Disciples of Christ

One of my ancestors became a "Campbellite" preacher in the 1840s in Giles
Co, VA, so I looked into it a bit. It was basically a conservative movement
to return to primitive Christianity, and believed in the universality of
atonement. It got its name from the movement's leader, Alexander Campbell,
but is more properly known as the Disciples of Christ or the Church of
Christ. The following is a short background piece from the Center for
Restoration Studies at, citing
Lippy's Bibliography of Religion in the South.

THE FRENZIED EXCITEMENT of nineteenth-century frontier revivalism not only
helped to imprint the evangelical style on much of Southern religion, but
also led to the emergence of an interest in returning to the practices of
primitive Christianity. Both commonsense rationalists and emotional
revivalists sought to return to a presumably more pure Christian practice
untainted by the accretions of time that had corrupted authentic
Christianity. While this restorationist impulse attracted many campmeeting
advocates, including Barton W. Stone, in time it coalesced around Alexander
Campbell (1788-1866). Restorationists discarded denominational labels at
first as signs of division within the one church, preferring to call
themselves simply "Christians." In time, however, the followers of Alexander
Campbell grew into one of the first indigenous denominations in the United
States, the Disciples of Christ or the Christian Church.

As the movement grew, it enlarged its vision to include a conviction that
American society itself could be transformed into a culture replicating the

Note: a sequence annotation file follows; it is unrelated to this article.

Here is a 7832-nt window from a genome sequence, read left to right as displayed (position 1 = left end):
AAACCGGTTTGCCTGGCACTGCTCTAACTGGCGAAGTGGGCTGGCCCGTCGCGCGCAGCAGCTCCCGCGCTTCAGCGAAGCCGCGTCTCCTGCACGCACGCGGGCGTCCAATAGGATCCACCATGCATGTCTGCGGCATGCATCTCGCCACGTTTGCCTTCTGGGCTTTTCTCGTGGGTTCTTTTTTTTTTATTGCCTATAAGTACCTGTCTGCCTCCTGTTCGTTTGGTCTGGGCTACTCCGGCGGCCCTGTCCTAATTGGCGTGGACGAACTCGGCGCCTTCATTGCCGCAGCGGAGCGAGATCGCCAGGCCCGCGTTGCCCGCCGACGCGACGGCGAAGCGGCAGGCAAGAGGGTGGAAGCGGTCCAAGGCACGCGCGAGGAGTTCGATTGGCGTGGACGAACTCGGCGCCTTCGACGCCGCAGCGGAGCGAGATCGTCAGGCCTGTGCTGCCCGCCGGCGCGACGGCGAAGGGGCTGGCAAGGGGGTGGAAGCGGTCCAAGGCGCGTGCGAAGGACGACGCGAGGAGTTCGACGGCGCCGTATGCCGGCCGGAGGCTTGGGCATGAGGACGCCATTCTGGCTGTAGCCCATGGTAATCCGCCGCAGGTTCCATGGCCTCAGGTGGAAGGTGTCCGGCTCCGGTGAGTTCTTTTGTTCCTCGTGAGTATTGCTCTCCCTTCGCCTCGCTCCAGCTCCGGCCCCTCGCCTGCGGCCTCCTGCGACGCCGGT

pure simplicity of New Testament Christian communities even as it extended
its following into both the North and the South. For many years Campbell
maintained an unofficial headquarters in Bethany, West Virginia. As with
other groups, the sectional divisions over slavery brought tension to the
movement, which combined with disagreement over religious practices (such as
the use of musical instruments in worship, the support of ecumenical
missionary societies, and the like) to split the developing denomination in
two by 1906, though for all practical purposes the emerging schism was
obvious at least two decades earlier. The more "conservative" group adopted
the name Churches of Christ and still maintains its base of strength in the
South. By the time of the formal division, it was also clear that the
Disciples of Christ had come to place more emphasis on ecumenical and
cooperative ventures than on restorationist principles. Hence the
restorationist impulse has been more closely associated with the Churches of
Christ as the twentieth century progressed. Differences regarding methods of
biblical interpretation also entered into the controversy. Later internal
disputes over requiring baptism by immersion for admission into fellowship
led the more adamant proimmersion party of the Disciples in 1927 to become
popularly known as the Christian Churches and Churches of Christ, though
allied congregations have eschewed denominational structures and still
regard themselves more as a federation of independent congregations.

Submitted by: David

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